The City of Wolverhampton Council is hitting the road as it looks to recruit more foster carers. It is rolling out its new Fostering for Wolverhampton bus for a roadshow calling into different parts of the city later this month. Members of the Fostering for Wolverhampton team, along with foster care champions, will be on board encouraging people to consider taking up this life-changing role.

Foster families are already giving hundreds of local children the best possible future by offering them a supportive environment in a loving home, but more are urgently needed – and the council is keen to hear from individuals and couples who want to make a difference. 

People can find out more and have an informal chat by climbing aboard the Fostering for Wolverhampton bus at Queen Square, Wolverhampton, on Monday 25 January, Asda, Wolverhampton on Tuesday 26 January, WV Active Bilston-Bert Williams, Nettlefolds Way, on Wednesday 27 January, Bentley Bridge retail park, Wednesfield, on Thursday 28 January and Waitrose, Wolverhampton, on Friday 29 January. The bus will be at each location from 10am-3pm.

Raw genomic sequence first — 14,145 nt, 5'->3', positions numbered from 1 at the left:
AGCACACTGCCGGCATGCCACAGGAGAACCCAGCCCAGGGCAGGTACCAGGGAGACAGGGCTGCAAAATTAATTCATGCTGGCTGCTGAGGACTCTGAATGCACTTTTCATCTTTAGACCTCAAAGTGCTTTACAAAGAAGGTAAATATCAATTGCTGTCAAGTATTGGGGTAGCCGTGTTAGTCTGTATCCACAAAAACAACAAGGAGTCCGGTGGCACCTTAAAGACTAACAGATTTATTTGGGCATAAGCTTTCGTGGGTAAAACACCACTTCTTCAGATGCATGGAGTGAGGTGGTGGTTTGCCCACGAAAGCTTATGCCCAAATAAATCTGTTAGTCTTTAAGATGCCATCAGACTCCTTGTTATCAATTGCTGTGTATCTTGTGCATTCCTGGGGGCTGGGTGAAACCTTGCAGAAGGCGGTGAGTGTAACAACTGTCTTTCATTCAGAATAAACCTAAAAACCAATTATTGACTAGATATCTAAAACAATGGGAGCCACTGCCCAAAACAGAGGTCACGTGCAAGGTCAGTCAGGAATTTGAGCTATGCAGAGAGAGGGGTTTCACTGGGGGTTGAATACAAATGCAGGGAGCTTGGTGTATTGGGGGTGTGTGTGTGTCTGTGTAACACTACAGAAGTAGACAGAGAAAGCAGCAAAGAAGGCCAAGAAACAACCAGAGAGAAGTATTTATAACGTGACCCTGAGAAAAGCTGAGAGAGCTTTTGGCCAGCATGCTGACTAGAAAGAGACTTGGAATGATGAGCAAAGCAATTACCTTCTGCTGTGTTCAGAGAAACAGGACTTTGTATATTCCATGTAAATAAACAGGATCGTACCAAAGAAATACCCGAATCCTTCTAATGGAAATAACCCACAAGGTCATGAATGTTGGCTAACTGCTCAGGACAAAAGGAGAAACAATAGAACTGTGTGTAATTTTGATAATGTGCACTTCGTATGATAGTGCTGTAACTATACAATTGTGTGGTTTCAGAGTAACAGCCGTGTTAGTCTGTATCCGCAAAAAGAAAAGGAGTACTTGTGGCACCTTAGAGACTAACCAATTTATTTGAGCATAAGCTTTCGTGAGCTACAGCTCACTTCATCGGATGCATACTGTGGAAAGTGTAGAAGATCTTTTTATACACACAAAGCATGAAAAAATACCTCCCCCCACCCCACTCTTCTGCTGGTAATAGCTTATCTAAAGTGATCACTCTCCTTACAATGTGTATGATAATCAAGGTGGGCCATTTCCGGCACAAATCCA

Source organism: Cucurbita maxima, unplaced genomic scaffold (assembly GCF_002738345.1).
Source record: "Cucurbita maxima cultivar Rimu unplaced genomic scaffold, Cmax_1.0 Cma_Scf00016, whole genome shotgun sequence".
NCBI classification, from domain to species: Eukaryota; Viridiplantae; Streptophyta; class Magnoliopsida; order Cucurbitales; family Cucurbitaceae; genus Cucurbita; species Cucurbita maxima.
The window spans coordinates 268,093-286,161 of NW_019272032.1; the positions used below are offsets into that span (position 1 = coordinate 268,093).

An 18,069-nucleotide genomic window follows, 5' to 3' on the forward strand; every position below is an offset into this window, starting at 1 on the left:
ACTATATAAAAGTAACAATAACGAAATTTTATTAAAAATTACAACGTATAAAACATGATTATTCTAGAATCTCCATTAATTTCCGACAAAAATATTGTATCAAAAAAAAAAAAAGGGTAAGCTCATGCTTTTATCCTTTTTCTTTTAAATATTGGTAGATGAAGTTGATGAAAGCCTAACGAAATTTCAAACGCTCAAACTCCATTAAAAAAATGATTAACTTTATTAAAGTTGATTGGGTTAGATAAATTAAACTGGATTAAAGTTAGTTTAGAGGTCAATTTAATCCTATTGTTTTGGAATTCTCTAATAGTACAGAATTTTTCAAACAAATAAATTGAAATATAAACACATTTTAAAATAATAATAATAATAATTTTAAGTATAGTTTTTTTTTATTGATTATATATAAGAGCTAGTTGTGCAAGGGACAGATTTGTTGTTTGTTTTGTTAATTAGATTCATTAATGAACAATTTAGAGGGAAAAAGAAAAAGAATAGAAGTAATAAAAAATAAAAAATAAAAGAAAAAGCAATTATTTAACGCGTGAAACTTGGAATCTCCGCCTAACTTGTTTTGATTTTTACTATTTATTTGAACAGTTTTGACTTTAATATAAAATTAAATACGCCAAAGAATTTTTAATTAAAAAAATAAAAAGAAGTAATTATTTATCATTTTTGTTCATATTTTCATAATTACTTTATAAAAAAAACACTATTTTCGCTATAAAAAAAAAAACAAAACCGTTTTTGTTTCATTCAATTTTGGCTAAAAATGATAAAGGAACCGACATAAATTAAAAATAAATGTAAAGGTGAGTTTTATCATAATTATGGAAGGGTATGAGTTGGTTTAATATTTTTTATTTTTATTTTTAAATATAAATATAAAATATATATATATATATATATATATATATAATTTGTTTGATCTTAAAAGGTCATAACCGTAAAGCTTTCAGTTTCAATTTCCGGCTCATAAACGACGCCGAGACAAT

Councillor Val Gibson, the City of Wolverhampton Council’s Cabinet Member for Children and Young People, said: “Fostering can truly be a life-changing experience, both for the foster carer and the young person they look after.

“We are very lucky to have so many dedicated foster carers in Wolverhampton – including three couples who have recently been honoured for their long-service with MBEs from the Queen – but we are always on the lookout for more and so would love to hear from people who are considering fostering.

“We offer training and support to new foster carers, and they won’t be left out of pocket as they receive a tax-free allowance to cover the cost of bringing up the child.”

Foster carers can be sole carers, married or in a relationship – and they won't be on their own as help and support is available 24 hours a day. They will receive six months' “buddy support” from experienced foster carers who are there to befriend and guide them through the system.

Supervising social workers provide intensive support for the first six weeks of a placement and then every month thereafter, while foster carers can get help through a peer support network. Placements can be anything from a few days to a number of years, with some foster carers going on to adopt the children they look after.

Anyone who cannot catch the bus at one of the roadshows can also find out more about becoming a foster carer by visiting or by calling 01902 551133.